Hometown Wyalusing

Wyalusing is the corporate home of the Tuscarora Wayne Group of Companies whose offices sit next to America’s first truly transcontinental highway, U.S.  Route 6, once stretching 3,562 miles from Provincetown in Massachusetts to California’s Long Beach.

Wyalusing is located along one most picturesque sections of what was arguably America’s most scenic roadway — known as the Roosevelt Highway following its origins in the 1920’s and 1930’s and later adopting the official name of the Grand Army of the Republic Highway. In fact, one of its most breathtaking views, the Wyalusing Rocks, is less than a mile west of the village ensconced along the banks of the storied Susquehanna River.

The Rocks, as they are known locally, were a favored lookout for Native American tribes in the region, going back hundreds of years. They are located along what came to be known as the Wyalusing Path, snaking through valleys, up mountainsides and along ridges while traversing three counties in a bucolic part of Pennsylvania known as the Endless Mountains. This was years before the first white settlers took in the magnificence of this landscape and was, according to ancient Indian lore, a place for prayer and spiritual revival. Travelers by the thousands still surrender to the allure of the Wyalusing Rocks every year, with the Susquehanna winding serenely below through a unique terrain of forested rolling mountains and fertile fields along its banks.

The primitive power of this part of the country has always carried with it a feeling of being in a very special place, blessed and wrapped in an aura of natural beauty and distinctiveness that seems immune to the incursions of development and commercialization. Wyalusing, originally known as M’chiwihilusing, would become a hub for farming and forestry starting in the late 1700’s and early 1800’s, benefiting from its advantageous location near where the Wyalusing Creek empties into the Susquehanna. It became the home of the Welles Mill, one of the most lucrative grain and feed operations in the region, thriving for well over a century through multiple generations.  It became part of the transportation mainstream, with the building of the short-lived North Branch Canal, its successor, the railroad, and later, Route 6.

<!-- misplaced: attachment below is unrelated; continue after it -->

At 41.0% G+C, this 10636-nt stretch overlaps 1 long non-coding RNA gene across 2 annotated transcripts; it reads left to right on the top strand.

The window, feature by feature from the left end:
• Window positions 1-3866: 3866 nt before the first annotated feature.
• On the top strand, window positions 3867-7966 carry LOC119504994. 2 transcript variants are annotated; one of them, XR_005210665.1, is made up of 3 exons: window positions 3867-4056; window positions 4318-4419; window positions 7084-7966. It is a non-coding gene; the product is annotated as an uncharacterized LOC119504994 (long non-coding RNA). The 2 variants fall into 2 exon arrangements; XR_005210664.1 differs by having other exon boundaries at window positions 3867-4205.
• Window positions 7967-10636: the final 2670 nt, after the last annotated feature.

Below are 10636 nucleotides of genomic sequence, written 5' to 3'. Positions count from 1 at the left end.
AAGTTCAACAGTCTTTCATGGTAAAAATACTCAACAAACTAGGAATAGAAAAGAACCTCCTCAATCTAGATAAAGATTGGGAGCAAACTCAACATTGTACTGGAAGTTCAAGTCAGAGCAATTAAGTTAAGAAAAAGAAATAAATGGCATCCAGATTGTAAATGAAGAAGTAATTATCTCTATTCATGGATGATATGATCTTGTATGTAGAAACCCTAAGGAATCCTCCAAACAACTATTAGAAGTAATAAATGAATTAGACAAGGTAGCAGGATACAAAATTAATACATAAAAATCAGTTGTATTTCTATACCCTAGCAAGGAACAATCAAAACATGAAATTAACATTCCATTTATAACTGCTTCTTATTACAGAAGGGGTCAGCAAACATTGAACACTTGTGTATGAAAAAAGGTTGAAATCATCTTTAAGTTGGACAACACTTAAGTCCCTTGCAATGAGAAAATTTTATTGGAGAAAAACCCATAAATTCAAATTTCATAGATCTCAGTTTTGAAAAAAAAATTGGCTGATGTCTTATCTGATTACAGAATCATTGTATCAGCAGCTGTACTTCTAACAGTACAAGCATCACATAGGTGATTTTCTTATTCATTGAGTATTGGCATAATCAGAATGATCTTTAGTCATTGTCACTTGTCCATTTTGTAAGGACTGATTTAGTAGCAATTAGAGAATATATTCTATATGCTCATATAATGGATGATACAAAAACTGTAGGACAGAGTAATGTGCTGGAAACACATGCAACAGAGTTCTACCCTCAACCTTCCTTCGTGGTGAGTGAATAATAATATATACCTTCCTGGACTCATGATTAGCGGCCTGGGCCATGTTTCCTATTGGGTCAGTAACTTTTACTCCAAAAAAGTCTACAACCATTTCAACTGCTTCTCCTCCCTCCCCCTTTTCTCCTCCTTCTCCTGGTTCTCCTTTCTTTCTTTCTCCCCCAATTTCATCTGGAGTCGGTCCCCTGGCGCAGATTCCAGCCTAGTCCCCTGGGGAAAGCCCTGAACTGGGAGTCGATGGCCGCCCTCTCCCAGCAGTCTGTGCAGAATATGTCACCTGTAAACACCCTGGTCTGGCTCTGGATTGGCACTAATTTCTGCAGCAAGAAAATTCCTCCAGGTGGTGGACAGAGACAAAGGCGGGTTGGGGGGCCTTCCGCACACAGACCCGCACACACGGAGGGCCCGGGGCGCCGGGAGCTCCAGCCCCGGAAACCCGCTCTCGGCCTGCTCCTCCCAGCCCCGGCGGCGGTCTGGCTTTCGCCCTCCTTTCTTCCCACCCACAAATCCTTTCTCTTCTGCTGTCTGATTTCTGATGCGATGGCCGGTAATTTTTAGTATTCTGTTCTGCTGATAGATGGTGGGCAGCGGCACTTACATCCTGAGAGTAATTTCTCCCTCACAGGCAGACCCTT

But Wyalusing is more than just a physical place. It is a state of mind and part of a much larger entity known as the Wyalusing Valley. The town of Wyalusing, officially designated a Pennsylvania Borough in 1887, became the focal point of this rural area that, aside from natural resources like timber and bluestone for quarrying, was home to hundreds of family dairy farms of varying sizes. It was from this self-sustaining, rewarding and often risky way of life that Tuscarora Wayne emerged in nearby Tuscarora Township, initially as Farmers Mutual Fire Insurance Company of Tuscarora, as a means of financially protecting farmers from fires, unforeseen hazards and the forces of nature.

Although modern times have been difficult for all but the most enterprising of family farmers, that work ethic and never-say-die attitude of generations of farm families that were once so prevalent lives on. Agriculture is still a significant force in the Wyalusing Valley, but one of the major employers in terms of numbers was a family business in adjoining Wyalusing Township that mushroomed into a multi-million dollar business providing incomes to hundreds of area families. Four generations of the Taylor family specialized in beef processing, and the huge plant is now under the corporate umbrella of the multinational Cargill, Inc.

Other major industries within a 20-mile radius, including Procter & Gamble, DuPont and Craftmaster Manufacturing, allow Wyalusing and Bradford County, to boast one of the lowest unemployment rates in Pennsylvania and, in fact, the eastern United States. The most recent favorable impact in the economy is the resurgence of natural gas drilling, taking advantage of the Wyalusing Valley being situated on the Marcellus Shale. It means more jobs and opportunities for even more businesses.

Despite the favorable economic impact of this unique combination of agriculture, small businesses and major industry, the rural and small-town personality of Wyalusing and surrounding area prevails. The school district just outside the borough limits in Wyalusing Township houses the modern campus for some 2,000 students from kindergarten through twelfth grade. They come from rural homes and small towns like New Albany, Laceyville, Herrickville, Silvara and Camptown. Encompassing just under 275 square miles, the Wyalusing Area School District is still the second largest in geographical area of the more than 500 public school districts in the Commonwealth of Pennsylvania.

Reaping the benefits of a bustling economy, at the same time maintaining its rural character and small-town values, makes Wyalusing a very special place indeed.